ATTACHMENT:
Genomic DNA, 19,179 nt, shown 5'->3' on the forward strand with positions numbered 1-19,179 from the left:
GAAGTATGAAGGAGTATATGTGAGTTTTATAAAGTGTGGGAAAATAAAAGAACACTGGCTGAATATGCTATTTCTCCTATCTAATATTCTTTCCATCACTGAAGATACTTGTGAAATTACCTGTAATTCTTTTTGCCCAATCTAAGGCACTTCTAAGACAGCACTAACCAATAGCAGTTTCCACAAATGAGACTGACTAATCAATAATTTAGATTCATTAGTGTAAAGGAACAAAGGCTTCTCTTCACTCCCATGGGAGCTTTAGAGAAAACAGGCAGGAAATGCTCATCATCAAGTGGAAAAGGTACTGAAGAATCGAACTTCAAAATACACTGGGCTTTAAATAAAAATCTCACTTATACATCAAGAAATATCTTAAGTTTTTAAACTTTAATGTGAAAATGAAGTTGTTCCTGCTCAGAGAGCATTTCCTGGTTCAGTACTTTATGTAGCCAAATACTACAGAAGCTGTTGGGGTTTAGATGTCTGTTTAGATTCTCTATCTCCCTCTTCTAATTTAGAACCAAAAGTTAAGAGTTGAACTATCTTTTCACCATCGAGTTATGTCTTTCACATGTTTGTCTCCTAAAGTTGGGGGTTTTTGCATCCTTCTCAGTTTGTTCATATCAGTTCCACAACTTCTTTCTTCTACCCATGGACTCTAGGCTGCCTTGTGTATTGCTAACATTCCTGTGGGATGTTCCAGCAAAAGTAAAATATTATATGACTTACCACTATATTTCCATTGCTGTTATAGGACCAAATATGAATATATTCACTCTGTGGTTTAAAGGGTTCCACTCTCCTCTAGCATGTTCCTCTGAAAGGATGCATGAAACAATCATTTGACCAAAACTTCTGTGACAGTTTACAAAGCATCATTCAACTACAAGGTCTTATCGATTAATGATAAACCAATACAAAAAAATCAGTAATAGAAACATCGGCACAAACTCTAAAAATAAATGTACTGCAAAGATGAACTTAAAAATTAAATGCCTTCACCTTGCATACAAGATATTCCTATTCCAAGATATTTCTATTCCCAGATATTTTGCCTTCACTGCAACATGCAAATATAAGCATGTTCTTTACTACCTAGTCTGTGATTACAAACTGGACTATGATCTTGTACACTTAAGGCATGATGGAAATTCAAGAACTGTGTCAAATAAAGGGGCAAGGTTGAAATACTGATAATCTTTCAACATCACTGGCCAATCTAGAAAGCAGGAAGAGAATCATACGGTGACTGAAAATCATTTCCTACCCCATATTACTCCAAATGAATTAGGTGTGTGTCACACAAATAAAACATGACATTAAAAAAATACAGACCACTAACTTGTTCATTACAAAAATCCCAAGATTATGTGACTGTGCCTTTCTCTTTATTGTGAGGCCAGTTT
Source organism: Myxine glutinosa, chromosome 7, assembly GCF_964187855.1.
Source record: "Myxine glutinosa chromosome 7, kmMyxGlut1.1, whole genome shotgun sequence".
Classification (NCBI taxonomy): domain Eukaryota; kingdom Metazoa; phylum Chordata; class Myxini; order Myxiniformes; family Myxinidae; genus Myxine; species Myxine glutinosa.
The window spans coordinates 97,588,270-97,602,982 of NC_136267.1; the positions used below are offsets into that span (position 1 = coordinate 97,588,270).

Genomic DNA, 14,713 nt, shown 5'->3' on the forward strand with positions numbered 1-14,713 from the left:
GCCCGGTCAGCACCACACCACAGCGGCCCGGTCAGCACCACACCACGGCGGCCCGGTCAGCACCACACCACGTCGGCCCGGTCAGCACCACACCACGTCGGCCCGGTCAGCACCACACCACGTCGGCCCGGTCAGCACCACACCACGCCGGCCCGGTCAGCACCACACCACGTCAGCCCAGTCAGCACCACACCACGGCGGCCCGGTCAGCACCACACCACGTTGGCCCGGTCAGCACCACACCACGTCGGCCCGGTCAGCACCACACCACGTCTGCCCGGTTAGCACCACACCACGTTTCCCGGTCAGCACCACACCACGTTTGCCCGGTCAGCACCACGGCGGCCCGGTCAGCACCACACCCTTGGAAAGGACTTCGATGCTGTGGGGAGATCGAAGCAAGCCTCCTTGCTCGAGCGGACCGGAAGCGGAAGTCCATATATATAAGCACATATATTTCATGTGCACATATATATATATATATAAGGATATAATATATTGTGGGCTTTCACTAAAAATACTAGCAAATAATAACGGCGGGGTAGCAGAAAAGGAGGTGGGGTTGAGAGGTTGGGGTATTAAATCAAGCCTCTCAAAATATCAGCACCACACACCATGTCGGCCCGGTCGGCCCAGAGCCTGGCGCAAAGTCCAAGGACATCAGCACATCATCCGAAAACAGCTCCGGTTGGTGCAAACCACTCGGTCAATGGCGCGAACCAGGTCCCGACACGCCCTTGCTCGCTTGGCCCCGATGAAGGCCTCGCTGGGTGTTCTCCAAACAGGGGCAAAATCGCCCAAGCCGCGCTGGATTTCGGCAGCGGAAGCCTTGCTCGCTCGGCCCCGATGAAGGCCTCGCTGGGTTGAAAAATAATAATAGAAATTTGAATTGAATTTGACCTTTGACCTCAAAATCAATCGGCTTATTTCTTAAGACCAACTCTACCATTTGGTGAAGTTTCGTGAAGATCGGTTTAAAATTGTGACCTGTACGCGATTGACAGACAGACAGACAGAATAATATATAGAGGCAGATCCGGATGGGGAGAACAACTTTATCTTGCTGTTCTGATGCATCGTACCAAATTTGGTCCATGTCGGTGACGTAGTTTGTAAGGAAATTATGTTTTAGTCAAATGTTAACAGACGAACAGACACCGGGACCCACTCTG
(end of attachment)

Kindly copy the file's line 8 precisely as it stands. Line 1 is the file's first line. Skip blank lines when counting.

GCCCGGTCAGCACCACACCACAGCGGCCCGGTCAGCACCACACCACGGCGGCCCGGTCAGCACCACACCACGTCGGCCCGGTCAGCACCACACCACGTCGGCCCGGTCAGCACCACACCACGTCGGCCCGGTCAGCACCACACCACGCCGGCCCGGTCAGCACCACACCACGTCAGCCCAGTCAGCACCACACCACGGCGGCCCGGTCAGCACCACACCACGTTGGCCCGGTCAGCACCACACCACGTCGGCCCGGTCAGCACCACACCACGTCTGCCCGGTTAGCACCACACCACGTTTCCCGGTCAGCACCACACCACGTTTGCCCGGTCAGCACCACGGCGGCCCGGTCAGCACCACACCCTTGGAAAGGACTTCGATGCTGTGGGGAGATCGAAGCAAGCCTCCTTGCTCGAGCGGACCGGAAGCGGAAGTCCATATATATAAGCACATATATTTCATGTGCACATATATATATATATATAAGGATATAATATATTGTGGGCTTTCACTAAAAATACTAGCAAATAATAACGGCGGGGTAGCAGAAAAGGAGGTGGGGTTGAGAGGTTGGGGTATTAAATCAAGCCTCTCAAAATATCAGCACCACACACCATGTCGGCCCGGTCGGCCCAGAGCCTGGCGCAAAGTCCAAGGACATCAGCACATCATCCGAAAACAGCTCCGGTTGGTGCAAACCACTCGGTCAATGGCGCGAACCAGGTCCCGACACGCCCTTGCTCGCTTGGCCCCGATGAAGGCCTCGCTGGGTGTTCTCCAAACAGGGGCAAAATCGCCCAAGCCGCGCTGGATTTCGGCAGCGGAAGCCTTGCTCGCTCGGCCCCGATGAAGGCCTCGCTGGGTTGAAAAATAATAATAGAAATTTGAATTGAATTTGACCTTTGACCTCAAAATCAATCGGCTTATTTCTTAAGACCAACTCTACCATTTGGTGAAGTTTCGTGAAGATCGGTTTAAAATTGTGACCTGTACGCGATTGACAGACAGACAGACAGAATAATATATAGAGGCAGATCCGGATGGGGAGAACAACTTTATCTTGCTGTTCTGATGCATCGTACCAAATTTGGTCCATGTCGGTGACGTAGTTTGTAAGGAAATTATGTTTTAGTCAAATGTTAACAGACGAACAGACACCGGGACCCACTCTG